First Solar Barilla project brings “competitively priced” solar power to Texas
First Solar has completed Phase 1 of the Barilla Solar Project in Pecos County, Texas, bringing approximately 18 MWAC of generating capacity to the Texas competitive wholesale market.
First Solar will offer electricity generated by the Barilla plant on a competitive open contract basis, making it the first such solar asset in Texas, according to the thin film module and solar plant developer.
First Solar developed, constructed and will operate the power plant, which incorporates a suite of advanced controls and capabilities essential to supporting grid stability and reliability within the ERCOT region. The project is in the final stages of the commissioning process.
Pecos County Judge Joe Shuster said of the project: "In West Texas we've got plenty of land, some with a lot of oil under it, and all of it with sunshine which makes it perfect for solar plants like this. I'm excited to see Barilla as the first project in what I hope will soon be the 'Texas solar patch."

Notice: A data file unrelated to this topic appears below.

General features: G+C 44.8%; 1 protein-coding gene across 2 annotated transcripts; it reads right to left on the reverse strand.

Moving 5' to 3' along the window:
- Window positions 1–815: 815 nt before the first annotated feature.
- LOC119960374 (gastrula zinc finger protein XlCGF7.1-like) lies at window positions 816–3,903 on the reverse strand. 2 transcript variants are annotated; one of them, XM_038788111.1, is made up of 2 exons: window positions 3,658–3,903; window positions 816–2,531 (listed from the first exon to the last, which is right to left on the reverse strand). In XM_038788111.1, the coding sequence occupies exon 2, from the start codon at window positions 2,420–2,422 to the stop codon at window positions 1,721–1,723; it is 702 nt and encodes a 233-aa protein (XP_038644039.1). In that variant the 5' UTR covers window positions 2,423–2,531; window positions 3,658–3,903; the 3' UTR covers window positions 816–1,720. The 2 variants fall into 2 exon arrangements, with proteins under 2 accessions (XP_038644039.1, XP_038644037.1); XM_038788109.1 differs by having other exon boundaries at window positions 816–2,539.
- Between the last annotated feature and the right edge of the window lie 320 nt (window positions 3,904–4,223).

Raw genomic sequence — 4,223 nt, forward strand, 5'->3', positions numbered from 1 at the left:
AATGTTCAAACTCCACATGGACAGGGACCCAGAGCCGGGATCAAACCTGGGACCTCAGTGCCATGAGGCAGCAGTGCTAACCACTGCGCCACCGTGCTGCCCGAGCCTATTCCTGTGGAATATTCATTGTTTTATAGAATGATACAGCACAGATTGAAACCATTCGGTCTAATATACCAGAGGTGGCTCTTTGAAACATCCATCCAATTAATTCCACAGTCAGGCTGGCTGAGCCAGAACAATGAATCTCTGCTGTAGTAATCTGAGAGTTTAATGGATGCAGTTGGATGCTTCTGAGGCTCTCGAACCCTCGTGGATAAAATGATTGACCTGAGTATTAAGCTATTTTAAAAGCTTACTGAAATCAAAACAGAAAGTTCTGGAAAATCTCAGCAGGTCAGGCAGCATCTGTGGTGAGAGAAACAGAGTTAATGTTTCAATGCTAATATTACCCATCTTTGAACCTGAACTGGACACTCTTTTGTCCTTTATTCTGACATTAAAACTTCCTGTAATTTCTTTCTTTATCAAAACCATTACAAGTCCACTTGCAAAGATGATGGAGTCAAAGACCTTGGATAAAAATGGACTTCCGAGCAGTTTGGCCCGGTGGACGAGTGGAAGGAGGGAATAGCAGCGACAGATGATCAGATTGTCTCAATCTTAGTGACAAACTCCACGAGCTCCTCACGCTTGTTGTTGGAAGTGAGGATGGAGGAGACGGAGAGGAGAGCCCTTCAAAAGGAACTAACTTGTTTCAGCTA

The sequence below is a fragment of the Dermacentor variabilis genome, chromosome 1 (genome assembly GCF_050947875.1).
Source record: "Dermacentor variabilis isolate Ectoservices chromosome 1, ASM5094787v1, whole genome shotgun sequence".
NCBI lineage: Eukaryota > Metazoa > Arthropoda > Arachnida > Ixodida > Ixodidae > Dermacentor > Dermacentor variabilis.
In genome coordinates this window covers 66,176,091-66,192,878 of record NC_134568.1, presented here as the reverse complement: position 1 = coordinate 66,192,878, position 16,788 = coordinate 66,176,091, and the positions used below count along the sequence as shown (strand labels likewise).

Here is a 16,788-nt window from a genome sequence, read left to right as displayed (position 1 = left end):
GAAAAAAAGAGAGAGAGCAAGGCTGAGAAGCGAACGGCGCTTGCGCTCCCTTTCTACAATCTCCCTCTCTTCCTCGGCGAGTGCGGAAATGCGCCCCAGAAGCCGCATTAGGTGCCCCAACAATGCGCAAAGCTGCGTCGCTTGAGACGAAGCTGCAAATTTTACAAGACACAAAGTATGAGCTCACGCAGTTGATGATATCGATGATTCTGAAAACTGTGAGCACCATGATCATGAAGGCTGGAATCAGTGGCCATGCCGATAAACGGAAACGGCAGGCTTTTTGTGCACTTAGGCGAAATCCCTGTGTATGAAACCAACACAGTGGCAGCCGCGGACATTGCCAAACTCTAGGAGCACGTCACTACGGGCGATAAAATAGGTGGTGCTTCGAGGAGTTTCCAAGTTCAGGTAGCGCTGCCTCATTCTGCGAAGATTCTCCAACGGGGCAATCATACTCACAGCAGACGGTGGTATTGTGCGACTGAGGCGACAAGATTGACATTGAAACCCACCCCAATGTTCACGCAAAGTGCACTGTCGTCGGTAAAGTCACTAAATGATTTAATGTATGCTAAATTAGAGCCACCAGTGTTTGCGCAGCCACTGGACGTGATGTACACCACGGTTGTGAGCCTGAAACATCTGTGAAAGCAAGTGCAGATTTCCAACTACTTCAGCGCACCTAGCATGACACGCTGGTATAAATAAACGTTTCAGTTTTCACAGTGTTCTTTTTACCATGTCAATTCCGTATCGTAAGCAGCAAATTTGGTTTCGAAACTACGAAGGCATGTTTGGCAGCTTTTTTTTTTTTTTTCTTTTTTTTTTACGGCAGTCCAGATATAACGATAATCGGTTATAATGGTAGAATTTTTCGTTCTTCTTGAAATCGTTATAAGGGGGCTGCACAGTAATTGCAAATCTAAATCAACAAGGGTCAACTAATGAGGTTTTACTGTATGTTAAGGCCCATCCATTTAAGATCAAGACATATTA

"It is exciting to enter the Texas market with a clean, renewable energy source that is competitively priced against traditional high-cost peak resources," said Tim Rebhorn, Senior Vice President of Business Development for First Solar.
According to the United States National Renewable Energy Laboratory (NREL), Texas has the greatest technical potential for solar development in the United States.